This thesis sheds light on the function and dysfunction of the protein α-synuclein (α-S) in the test tube and in cells and ultimately its possible involvement in Parkinson’s disease (PD). Following the introduction in Chapter 1, Chapters 2 and 3 concentrate on the investigation of the interaction between the proteins α-S and actin. In Chapter 2 we determine their dissociation constants with microscale thermophoresis and reveal that α-S has a high affinity for G-actin. The determined interaction strength was even comparable to other G-actin binding proteins. Despite this high binding affinity and the postulated function of α-S as a G-actin regulating protein, the binding of α-S to G-actin has no effect on the actin polymerization kinetics. Instead, α-S seems to bind to and stabilize F-actin structures. Chapter 3 reports on how the formation of G-actin/αS complexes attenuates the lag time of α-S aggregation depending on the actin concentration. Whereas low actin concentrations inhibit the onset of α-S aggregation this effect disappears at higher concentrations. However, although the presence of actin can inhibit the onset of aggregation it cannot prevent it. Chapter 4 draws attention to the intra-cellular occurrence of α-S spots, smaller than the diffraction limit, consisting of many proteins. To study and visualize these diffraction-limited α-S spots, we made use of stimulated emission depletion (STED) microscopy. The colocalization of these α-S clusters with a membrane marker and the appearance of α-S on the surface of giant intracellular vesicles suggest that that the spots are small vesicles and α-S functions as membrane binding protein. Chapter 5 focuses on cell models in which α-S inclusion formation is induced in cells. We describe the resemblance of induced α-S inclusion to LBs. Moreover, we not only observe different morphologies, but also observe that α-S aggregates even occur in functionally different inclusions both in vitro and in vivo. Finally, in chapter 6, we investigate the effect of exogenous α-S on the viability and electrophysiology of neuronal networks. Whereas the viability was unaffected, we noted development of α-S aggregates in cells and a progressive decrease in neuronal connectivity and excitability.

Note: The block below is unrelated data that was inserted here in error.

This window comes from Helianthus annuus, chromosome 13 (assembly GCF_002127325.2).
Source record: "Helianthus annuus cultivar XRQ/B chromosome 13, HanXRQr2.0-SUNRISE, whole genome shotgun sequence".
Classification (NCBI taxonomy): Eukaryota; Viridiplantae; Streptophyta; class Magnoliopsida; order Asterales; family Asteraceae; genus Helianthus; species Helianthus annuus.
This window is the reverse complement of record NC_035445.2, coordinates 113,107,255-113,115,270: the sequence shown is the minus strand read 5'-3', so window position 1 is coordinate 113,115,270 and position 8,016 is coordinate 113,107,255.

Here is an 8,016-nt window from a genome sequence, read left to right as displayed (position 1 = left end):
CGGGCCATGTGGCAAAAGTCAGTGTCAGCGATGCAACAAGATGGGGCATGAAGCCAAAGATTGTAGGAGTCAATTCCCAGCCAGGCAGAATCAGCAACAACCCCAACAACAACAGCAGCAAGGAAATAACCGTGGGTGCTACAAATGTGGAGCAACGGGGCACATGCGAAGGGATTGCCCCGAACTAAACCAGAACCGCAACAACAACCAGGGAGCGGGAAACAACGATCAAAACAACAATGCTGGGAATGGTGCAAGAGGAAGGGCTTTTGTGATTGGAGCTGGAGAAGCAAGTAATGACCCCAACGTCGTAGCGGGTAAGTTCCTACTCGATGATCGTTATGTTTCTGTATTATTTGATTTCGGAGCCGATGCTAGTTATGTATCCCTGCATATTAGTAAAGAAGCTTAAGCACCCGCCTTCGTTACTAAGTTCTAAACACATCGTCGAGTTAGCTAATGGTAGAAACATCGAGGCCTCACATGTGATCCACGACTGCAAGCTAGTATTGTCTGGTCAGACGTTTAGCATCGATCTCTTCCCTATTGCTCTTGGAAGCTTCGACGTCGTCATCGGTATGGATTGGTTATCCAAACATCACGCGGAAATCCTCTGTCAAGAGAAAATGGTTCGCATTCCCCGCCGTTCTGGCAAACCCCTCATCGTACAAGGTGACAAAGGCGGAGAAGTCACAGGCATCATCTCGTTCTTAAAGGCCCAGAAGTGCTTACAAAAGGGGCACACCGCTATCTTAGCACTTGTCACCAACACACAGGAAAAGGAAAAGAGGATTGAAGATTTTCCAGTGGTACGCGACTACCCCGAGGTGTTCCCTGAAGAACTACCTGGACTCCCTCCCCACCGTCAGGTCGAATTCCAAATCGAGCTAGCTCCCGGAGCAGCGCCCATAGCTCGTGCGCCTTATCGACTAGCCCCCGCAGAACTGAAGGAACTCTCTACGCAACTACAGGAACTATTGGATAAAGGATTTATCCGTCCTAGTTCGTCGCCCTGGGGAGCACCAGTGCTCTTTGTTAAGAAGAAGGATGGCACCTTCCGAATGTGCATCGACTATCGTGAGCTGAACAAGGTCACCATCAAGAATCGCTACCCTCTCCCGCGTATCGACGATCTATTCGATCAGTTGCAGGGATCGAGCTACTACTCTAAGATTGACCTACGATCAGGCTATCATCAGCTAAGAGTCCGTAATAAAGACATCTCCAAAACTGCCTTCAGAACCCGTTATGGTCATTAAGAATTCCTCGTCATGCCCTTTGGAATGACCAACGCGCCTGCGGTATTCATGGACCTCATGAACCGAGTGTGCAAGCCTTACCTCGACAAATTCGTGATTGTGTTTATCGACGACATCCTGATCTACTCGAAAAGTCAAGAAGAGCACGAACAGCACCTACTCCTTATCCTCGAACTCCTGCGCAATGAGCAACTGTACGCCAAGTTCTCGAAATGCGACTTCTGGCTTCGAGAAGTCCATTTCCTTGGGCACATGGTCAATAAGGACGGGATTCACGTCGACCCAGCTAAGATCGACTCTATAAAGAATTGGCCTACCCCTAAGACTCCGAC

|Award date||2 Apr 2015|
|Place of Publication||Enschede, the Netherlands|
|Publication status||Published - 2 Apr 2015|